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São Paulo State University (UNESP)

Country: Brazil

São Paulo State University (UNESP)

9 Projects, page 1 of 2
  • Funder: UKRI Project Code: NE/T004851/1
    Funder Contribution: 79,007 GBP

    NERC-FAPESP Seedcorn Fund Collaboration Project "Fire-adapted seed traits in Cerrado species" between RHUL (UK) and UNESP (Brazil) Fire is a global phenomenon which together with climate shapes the vegetation of natural and agricultural land. Our interaction with fire is characterised by both positive and negative aspects for mankind. Humans have long used fire including for landscape and weed management, and as tool to improve crop growth on arable land. Controlled fire is necessary to preserve the health and stimulate rejuvenation of wildland ecosystems such as the Brazilian Cerrado, the Mediterranean, as well as UK peatland and moorland. In these fire-prone regions plant regeneration is achieved to a large extent from soil-stored plant seeds. Depending on the species, environment, season and seed properties, the germination of the soil-stored seeds may be stimulated by compounds derived from the smoke or by the fire-generated heat-shock. The aim of the project is to comparatively investigate seeds from species adapted to fire-prone regions to identify novel mechanisms underpinning fire-generated heat-shock and smoke as germination cues. The derived mechanisms will be tested as tools for weed management and crop seed enhancement. Treatment with smoke and various smoke-derived compounds can stimulate the germination of certain weed seeds. This can be used as a weed management tool to deprive the soil from weeds prior to crop seed sowing. We however do not know why this does not work with all weed species, at all ambient conditions (temperature, seasons), and what seed structures and seed coat properties determine the effectiveness of the treatment. Smoke, various smoke-derived compounds, as well as heat-shock treatment can also improve the seed quality and performance of seedling establishment of certain vegetable crops. Again, we do not know what seed structures, seed coat properties and genes are responsible for these effects and why it only works with certain crop species. To advance our knowledge in this topic the leading seed science lab of Royal Holloway University of London (RHUK, United Kingdom) will collaborate with experts for fire vegetation management and Brazilian Cerrado species properties of Sao Paulo State University (UNESP, Brazil). The FAPESP-NERC programme is especially suited to support this collaboration based on the agreement of the two funding agencies. In the project we will investigate seeds of different fire-adapted species to identify novel mechanisms controlling how fire-derived smoke and heat-shock affect their germination, storability, and seedling establishment. This work will be conducted using methods from different science and engineering fields (including molecular biology, microscopy/imaging, biomechanical engineering, physiology) through interdisciplinary collaboration in a comparative approach with many fire-adapted species. This approach will for example identify certain seed coat properties or certain genes associated with the adaptation to fire-derived cues. Seeds of weed and crop species with similar properties/genes will then be used to test if the identified novel mechanism has potential for weed control or improving crop seed quality. The consortium has solid fire vegetation management and agri-technological expertise in these applications to provide solutions for this global challenge in climate change, healthy environment and food security.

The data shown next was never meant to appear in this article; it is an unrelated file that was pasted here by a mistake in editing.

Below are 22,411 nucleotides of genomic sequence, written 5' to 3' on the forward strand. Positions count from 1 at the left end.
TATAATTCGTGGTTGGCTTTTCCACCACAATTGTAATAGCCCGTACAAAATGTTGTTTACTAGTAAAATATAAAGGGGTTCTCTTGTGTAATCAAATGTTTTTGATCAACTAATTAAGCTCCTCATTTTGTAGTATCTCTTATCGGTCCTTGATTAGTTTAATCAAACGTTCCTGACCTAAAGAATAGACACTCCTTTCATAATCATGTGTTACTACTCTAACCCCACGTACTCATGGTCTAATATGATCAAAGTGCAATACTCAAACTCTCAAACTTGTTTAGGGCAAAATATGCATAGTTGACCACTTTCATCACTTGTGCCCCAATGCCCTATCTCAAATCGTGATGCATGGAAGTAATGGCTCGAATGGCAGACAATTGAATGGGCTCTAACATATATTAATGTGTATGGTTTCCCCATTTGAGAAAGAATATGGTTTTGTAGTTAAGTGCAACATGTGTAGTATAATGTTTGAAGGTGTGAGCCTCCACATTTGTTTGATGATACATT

• Funder: UKRI Project Code: ES/N004663/1
    Funder Contribution: 90,886 GBP